Hair cortisol concentrations were increased in AMI patients

Patients in the current study were divided into two groups of 56 male subjects above the age of 18 years that underwent hair sampling: a control group and an AMI group. The control group consisted of patients admitted to an internal medicine ward for reasons other than acute coronary syndrome or stroke. The AMI group consisted of patients admitted to the Intensive Cardiac Care Unit at the Meir Medical Center in Kfar-Saba, Israel who were suffering from heart attacks, specifically either ST-elevation or non-ST elevation AMI — this corresponds to the S-T segment on an electrocardiogram (during ventrical systolic depolarization, i.e. when the cardiac muscle is contracted). AMI was defined as the combination of elevated circulating levels of cardiac biomarkers — either troponin or creatine kinase and its MB isoenzyme — with typical chest pain lasting for at least 30 min or typical electrocardiogram changes. None of the study’s participants were admitted to the hospital in the 3 months prior to the study and none of the patients died in either the control or AMI group.

Control+AMI quartiles

The study evaluated the prevalence of diabetes, hypertension, smoking and family history of coronary artery disease — all risk factors for AMI — between the control and AMI group, but failed to find a difference. However, the AMI group had more cholesterol problems. The researchers found that hair cortisol concentrations in the proximal 3-cm segments of the AMI patients, which corresponds to the last three months, were significantly higher that those of controls. When they looked closer at the AMI patient samples, they were unable to find a difference between hair cortisol levels in the first 1.5-cm and second 1.5-cm segments. When the entire study population (a combination of both control and AMI patients) was divided into quartiles (i.e. dividing the data set into four equal parts so that each part represents one-fourth of the sampled population), the occurrence of AMI increased with hair cortisol concentration (see figure).

The scientists then conducted an analysis using multivariate logistic regression. Logistic regression is a statistical model used for prediction of the probability of occurrence of an event, using predictor variables that may be either numerical or categorical. Their model included factors known to affect the risk for AMI, including age, LDL and HDL cholesterol, BMI, smoking status, previous myocardial infarction, and log-transformed hair cortisol. Only hair cortisol concentrations correlated with AMI.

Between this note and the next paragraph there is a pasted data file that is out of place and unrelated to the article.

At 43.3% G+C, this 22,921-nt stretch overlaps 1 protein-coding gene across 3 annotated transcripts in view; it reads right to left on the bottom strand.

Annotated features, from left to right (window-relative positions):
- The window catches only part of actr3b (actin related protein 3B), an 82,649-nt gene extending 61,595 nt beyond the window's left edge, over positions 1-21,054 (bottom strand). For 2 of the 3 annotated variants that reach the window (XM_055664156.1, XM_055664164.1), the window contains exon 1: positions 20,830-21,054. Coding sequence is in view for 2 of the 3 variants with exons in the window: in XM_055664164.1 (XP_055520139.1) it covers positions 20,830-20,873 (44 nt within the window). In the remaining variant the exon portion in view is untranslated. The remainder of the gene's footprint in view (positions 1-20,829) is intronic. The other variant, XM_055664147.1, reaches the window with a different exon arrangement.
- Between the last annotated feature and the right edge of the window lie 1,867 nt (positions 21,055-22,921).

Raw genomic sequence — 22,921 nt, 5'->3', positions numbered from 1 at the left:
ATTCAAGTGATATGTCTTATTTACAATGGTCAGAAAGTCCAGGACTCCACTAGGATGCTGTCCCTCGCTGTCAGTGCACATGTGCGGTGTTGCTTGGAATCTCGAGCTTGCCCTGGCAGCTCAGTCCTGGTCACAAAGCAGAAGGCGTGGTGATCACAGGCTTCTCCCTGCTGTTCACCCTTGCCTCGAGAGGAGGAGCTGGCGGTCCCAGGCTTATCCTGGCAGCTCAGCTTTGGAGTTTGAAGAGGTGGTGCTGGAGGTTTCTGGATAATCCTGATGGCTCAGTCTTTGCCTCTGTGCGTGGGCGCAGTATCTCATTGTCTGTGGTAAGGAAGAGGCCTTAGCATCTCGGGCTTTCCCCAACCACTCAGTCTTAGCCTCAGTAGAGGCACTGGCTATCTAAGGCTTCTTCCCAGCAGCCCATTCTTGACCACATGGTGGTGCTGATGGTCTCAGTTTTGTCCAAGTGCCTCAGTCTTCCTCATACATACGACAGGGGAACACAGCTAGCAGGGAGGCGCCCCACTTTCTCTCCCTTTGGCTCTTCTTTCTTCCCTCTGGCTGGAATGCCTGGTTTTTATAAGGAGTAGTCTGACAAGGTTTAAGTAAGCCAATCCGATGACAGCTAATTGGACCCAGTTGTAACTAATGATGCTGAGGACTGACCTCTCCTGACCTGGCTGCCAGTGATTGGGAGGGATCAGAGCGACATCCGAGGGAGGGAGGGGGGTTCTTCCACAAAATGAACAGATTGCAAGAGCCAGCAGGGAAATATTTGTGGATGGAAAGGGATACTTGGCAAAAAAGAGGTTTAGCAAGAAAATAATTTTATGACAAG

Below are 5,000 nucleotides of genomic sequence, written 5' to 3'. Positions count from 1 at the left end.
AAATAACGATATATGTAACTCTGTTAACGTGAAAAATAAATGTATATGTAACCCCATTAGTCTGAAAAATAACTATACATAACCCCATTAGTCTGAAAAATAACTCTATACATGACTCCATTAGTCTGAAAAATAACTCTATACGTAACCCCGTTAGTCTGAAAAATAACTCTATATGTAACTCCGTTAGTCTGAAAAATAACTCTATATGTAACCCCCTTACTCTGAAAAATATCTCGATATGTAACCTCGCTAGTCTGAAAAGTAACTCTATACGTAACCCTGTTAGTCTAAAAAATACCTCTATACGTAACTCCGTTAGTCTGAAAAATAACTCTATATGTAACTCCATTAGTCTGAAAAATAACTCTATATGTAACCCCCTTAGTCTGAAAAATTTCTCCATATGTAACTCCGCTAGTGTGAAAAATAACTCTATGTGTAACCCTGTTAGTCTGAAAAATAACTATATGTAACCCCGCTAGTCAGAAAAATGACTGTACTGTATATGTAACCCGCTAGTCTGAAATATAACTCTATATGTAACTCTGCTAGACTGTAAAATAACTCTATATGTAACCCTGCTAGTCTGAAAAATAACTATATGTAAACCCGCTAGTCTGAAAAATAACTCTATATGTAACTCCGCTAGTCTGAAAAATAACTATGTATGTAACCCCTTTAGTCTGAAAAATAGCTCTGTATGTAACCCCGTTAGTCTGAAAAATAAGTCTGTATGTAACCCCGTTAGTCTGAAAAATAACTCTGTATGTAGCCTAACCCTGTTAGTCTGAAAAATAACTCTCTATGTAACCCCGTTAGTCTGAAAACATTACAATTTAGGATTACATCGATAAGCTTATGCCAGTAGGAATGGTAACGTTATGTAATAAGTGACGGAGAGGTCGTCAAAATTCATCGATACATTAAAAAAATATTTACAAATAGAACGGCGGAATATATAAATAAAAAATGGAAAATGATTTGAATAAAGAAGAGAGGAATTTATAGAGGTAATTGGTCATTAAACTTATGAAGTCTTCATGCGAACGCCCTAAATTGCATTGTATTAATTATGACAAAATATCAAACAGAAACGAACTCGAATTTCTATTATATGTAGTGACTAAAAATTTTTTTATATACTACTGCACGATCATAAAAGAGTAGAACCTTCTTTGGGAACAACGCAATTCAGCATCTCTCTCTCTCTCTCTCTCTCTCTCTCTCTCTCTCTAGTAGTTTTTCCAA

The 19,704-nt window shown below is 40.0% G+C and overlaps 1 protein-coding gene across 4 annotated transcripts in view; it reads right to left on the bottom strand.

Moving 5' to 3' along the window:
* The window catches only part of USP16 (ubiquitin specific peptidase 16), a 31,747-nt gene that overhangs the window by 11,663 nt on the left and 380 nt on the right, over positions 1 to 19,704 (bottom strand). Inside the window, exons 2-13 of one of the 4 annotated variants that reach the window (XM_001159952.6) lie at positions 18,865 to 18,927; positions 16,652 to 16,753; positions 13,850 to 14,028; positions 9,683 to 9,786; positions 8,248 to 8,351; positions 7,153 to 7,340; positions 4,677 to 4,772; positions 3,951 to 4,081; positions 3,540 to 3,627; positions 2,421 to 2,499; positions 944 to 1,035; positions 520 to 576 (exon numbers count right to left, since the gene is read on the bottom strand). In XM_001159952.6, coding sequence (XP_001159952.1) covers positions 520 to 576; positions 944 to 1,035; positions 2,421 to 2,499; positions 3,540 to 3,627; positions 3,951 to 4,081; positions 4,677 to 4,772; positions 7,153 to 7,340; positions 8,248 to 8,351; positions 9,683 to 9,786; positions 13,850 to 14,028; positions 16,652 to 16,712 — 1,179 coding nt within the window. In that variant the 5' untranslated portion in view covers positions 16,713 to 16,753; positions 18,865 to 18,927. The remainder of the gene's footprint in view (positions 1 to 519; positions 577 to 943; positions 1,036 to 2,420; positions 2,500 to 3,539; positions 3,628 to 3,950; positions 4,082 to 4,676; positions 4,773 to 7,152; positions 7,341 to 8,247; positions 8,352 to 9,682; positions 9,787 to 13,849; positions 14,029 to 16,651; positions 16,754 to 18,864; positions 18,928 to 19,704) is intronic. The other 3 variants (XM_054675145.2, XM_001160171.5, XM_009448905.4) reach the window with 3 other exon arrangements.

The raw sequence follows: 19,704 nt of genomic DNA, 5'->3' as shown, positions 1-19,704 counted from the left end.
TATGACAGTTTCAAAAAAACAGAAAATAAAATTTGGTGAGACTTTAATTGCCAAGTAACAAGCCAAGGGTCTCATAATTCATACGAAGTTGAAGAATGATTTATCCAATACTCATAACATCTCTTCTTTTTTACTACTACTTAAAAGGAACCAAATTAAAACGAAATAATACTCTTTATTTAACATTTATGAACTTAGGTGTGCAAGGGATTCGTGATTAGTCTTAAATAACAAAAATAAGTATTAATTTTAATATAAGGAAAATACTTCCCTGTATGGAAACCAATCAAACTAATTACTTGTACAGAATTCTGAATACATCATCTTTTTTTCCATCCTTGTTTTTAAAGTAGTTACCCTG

There are several limitations with this study. First, the analysis only evaluated male patients. AMI is more prevalent in men than women and as there are hormonal differences between men and women, the results should not be applied to females. Second, the study population was small and will need to be corroborated in larger studies. Third, there are limitations to the measurement of cortisol in hair, including length, contamination, and affects of environmental, ethnic and nutritional factors. The researchers also suggest that AMI may be preceded by an escalating restriction in blood supply in the days to weeks prior to a heart attack and thus may have caused stress (rather than stress causing a heart attack). However, the finding that the level of hair cortisol in AMI patients was not statistically different between the first and second 1.5-cm, corresponding to the months leading up to a heart attack, supports the view that hair cortisol levels are a marker of chronic rather than acute stress. Fourth, the study did not consider psychosocial stress nor whether the stress was of physical or emotional nature. Lastly, the study does not address the question of whether, within the group of patients at high risk for a heart attack, the degree of stress would be associated with an increased risk to actually develop a heart attack.

Drs. Gideon Koren and Stan Van Uum — senior authors of the study — developed the method to measure cortisol levels in hair. According to Koren [7]:

Intuitively we know stress is not good for you, but it’s not easy to measure. We know that on average, hair grows one centimetre (cm) a month, and so if we take a hair sample six cm long, we can determine stress levels for six months by measuring the cortisol level in the hair. Stress is a serious part of modern life affecting many areas of health and life. This study has implications for research and for practice, as stress can be managed with lifestyle changes and psychotherapy.